A new report has shown how much harder the poorest in Wales have been hit by coronavirus.
Proportionately, the most deprived people in Wales were twice as likely to end up in hospital with Covid-19 than the least deprived. On top of this they were also far more likely to die from the virus.
The findings show, that despite the pandemic affecting all areas of Welsh society, those who had the least have been affected the most.
You can read a special report on how the pandemic affected people living in the Butetown are of Cardiff here.
This latest report comes from Wales’ chief medical officer (CMO) Dr Frank Atherton who has been the main advisor to the Welsh Government throughout the pandemic.
He wrote: “During the first phase of the pandemic, it also became increasingly evident that Covid-19 was disproportionately affecting the health of people from more deprived backgrounds.”
He added that people from the most deprived parts of Wales were overrepresented in hospital admissions, intensive care admissions and deaths due to Covid.
Why is this happening?
Dr Atherton pointed to a range of reasons for the the poorest in Wales being hit hardest.
He said: “Although not yet fully understood, possible factors underlying this difference may have included underlying health conditions such as obesity and heart disease, disabilities and specific risk factors or syndromes, being closer to centres where there were high transmission rates, public facing occupations and crowded living environments.
“For example, analysis has shown that, of the deaths involving Covid-19 that occurred in England and Wales in March to June 2020, there was at least one pre-existing condition in 91.1% of cases.
“We also know that many of the pre-existing health conditions that evidence suggests increase the risk of having severe infection (such as having conditions like diabetes and obesity) are also affected by socio-economic inequalities.”
But it is not just underlying health conditions, it is also the types of jobs people are doing. There are suggestions that the key workers who were vital in keeping the country going have put themselves more at risk by the very nature of their occupations.
“Similarly, occupational analysis of data from England and Wales has shown that jobs involving close proximity with others and those where there is regular potential exposure to disease have had some of the highest rates of death from Covid-19,” wrote Dr Atherton.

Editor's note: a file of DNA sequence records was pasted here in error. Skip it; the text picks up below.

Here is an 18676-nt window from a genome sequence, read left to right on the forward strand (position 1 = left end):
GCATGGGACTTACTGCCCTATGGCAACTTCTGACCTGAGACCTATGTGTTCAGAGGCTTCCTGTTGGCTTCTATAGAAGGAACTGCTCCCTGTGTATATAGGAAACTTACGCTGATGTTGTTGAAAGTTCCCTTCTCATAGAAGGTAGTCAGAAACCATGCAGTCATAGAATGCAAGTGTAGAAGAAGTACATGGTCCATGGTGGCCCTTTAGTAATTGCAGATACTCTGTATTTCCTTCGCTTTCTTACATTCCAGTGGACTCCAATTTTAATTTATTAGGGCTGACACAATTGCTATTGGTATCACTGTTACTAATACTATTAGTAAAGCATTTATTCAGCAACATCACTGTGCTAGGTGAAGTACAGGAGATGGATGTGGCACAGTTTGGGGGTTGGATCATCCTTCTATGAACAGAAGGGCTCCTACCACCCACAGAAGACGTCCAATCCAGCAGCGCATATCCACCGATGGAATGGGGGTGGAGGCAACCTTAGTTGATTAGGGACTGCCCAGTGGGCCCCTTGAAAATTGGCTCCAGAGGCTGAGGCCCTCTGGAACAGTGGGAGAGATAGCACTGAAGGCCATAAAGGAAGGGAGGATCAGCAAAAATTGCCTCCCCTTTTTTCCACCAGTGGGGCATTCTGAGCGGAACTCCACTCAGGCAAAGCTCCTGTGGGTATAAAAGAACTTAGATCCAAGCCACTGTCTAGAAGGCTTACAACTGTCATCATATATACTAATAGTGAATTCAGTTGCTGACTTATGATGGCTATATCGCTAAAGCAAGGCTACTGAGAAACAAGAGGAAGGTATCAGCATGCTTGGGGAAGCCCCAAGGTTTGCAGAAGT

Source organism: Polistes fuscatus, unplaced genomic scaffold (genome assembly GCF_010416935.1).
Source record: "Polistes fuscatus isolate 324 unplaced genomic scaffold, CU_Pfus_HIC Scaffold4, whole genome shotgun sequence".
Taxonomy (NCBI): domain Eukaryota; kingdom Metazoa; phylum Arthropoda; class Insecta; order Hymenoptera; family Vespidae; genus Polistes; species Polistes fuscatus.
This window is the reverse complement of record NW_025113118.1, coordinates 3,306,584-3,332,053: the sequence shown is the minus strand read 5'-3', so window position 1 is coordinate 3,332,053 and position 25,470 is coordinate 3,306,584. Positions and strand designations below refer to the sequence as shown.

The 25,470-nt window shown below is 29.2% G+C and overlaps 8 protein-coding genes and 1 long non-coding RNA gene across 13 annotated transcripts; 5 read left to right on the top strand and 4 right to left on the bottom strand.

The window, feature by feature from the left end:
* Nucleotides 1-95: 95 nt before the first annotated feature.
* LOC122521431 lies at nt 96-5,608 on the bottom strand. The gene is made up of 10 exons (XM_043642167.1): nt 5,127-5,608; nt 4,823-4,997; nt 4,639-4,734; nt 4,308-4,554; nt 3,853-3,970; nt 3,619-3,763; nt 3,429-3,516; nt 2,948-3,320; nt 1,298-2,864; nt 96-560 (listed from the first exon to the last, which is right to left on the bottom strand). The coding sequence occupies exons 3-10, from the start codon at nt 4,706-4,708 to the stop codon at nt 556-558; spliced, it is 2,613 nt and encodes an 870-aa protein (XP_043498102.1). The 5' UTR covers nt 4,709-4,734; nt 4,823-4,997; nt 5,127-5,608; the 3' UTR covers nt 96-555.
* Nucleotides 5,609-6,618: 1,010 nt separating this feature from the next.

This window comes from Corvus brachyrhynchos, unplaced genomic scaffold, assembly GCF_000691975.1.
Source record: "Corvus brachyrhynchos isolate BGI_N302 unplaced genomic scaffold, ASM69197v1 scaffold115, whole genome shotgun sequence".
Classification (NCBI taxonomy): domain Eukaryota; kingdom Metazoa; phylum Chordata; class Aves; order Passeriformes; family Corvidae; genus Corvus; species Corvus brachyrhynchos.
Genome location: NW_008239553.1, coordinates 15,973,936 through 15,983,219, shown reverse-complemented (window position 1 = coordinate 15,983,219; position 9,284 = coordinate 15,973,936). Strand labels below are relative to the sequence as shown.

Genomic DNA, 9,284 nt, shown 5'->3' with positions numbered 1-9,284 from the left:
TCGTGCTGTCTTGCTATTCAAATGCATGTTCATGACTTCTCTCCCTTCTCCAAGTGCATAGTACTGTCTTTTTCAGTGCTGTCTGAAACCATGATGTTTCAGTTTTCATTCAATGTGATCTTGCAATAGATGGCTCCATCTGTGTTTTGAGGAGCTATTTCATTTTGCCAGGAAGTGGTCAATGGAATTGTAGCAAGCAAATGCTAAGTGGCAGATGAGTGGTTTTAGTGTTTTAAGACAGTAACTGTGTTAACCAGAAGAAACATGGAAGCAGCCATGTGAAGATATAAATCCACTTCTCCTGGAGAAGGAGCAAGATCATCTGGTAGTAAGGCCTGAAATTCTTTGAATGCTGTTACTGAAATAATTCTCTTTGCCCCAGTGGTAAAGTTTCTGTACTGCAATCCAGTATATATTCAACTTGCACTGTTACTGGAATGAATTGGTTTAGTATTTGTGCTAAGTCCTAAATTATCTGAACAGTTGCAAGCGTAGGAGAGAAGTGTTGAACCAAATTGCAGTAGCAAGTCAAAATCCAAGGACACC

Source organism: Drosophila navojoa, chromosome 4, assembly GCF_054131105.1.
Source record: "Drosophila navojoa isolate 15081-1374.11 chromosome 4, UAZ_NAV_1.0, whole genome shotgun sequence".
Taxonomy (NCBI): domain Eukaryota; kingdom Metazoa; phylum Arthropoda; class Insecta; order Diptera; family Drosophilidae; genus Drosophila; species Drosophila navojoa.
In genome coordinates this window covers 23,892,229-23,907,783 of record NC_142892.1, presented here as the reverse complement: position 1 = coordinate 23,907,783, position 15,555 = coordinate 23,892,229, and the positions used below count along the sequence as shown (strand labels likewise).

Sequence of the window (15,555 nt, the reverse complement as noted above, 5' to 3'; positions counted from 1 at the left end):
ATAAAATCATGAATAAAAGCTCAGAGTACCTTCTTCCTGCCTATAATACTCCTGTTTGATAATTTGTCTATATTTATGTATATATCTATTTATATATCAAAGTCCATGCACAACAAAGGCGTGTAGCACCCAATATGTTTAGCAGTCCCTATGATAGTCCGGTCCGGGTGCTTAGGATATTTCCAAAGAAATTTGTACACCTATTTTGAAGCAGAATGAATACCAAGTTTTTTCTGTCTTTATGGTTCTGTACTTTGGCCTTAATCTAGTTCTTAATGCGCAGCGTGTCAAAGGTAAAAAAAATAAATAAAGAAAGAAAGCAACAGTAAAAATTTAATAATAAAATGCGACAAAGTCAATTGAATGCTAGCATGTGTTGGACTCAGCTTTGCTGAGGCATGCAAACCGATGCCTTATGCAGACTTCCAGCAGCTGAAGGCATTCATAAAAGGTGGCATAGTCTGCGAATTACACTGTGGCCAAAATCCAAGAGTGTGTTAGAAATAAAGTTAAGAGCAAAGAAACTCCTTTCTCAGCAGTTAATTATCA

“Increased death rates from Covid-19 were seen for men and women in caring, leisure and other service occupations, which includes nursing assistants, care workers and ambulance drivers, and for men who were elementary workers, which includes occupations such as factory workers, construction workers and security guards.
“An example of the likely importance of many of these factors has been seen in the outbreaks of Covid-19 that have been identified in food processing plants here in Wales and across the world in the first phase of the pandemic.
This is not only a Welsh phenomena , with studies finding similar results in England also.
Commenting on the study, Leanne Wood, Plaid Cymru’s equalities spokeswoman, said: “This is a snapshot of the first six months of the pandemic up to September 2020 and of course a lot has happened since as this is a fast-moving situation. However, this is a comprehensive report that lays bare the reality that Covid-19 has had a greater impact on the most deprived in our society.
“This is a terrible pandemic and we often say that it doesn’t discriminate, but it does – this report confirms that it hits the most vulnerable the hardest.
“There are two statistics that stand out for me in this report. One is that life expectancy is nine years shorter for the most deprived group of men compared to the least deprived in Wales. But an equally damning statistic is that the gap in health life expectancy between the most and least deprived was even greater at 18.2 years for men and 19.1 years for women.
“Dr Atherton makes a valid point that these health inequalities between social groups – especially for people with disabilities – are often avoidable and unfair. The challenge, as ever, is not just to identify the problems we face in our society but to change it.”
-- to www.walesonline.co.uk